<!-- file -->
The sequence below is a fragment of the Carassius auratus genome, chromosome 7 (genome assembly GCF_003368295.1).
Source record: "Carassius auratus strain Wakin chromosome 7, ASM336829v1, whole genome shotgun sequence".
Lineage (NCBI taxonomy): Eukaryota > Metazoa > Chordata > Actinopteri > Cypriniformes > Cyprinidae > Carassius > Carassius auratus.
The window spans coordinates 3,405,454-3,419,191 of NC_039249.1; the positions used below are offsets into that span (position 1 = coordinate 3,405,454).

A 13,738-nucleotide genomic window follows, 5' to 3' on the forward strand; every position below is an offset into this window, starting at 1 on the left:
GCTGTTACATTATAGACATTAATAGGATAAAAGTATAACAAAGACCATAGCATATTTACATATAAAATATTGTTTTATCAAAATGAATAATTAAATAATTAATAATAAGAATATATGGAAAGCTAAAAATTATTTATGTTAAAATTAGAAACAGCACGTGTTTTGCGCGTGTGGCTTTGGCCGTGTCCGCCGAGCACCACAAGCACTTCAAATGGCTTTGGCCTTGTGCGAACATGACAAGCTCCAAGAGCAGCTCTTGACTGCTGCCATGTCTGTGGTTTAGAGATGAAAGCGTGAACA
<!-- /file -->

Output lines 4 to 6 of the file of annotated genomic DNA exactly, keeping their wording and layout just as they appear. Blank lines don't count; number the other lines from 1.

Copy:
The window spans coordinates 3,405,454-3,419,191 of NC_039249.1; the positions used below are offsets into that span (position 1 = coordinate 3,405,454).

A 13,738-nucleotide genomic window follows, 5' to 3' on the forward strand; every position below is an offset into this window, starting at 1 on the left:
GCTGTTACATTATAGACATTAATAGGATAAAAGTATAACAAAGACCATAGCATATTTACATATAAAATATTGTTTTATCAAAATGAATAATTAAATAATTAATAATAAGAATATATGGAAAGCTAAAAATTATTTATGTTAAAATTAGAAACAGCACGTGTTTTGCGCGTGTGGCTTTGGCCGTGTCCGCCGAGCACCACAAGCACTTCAAATGGCTTTGGCCTTGTGCGAACATGACAAGCTCCAAGAGCAGCTCTTGACTGCTGCCATGTCTGTGGTTTAGAGATGAAAGCGTGAACA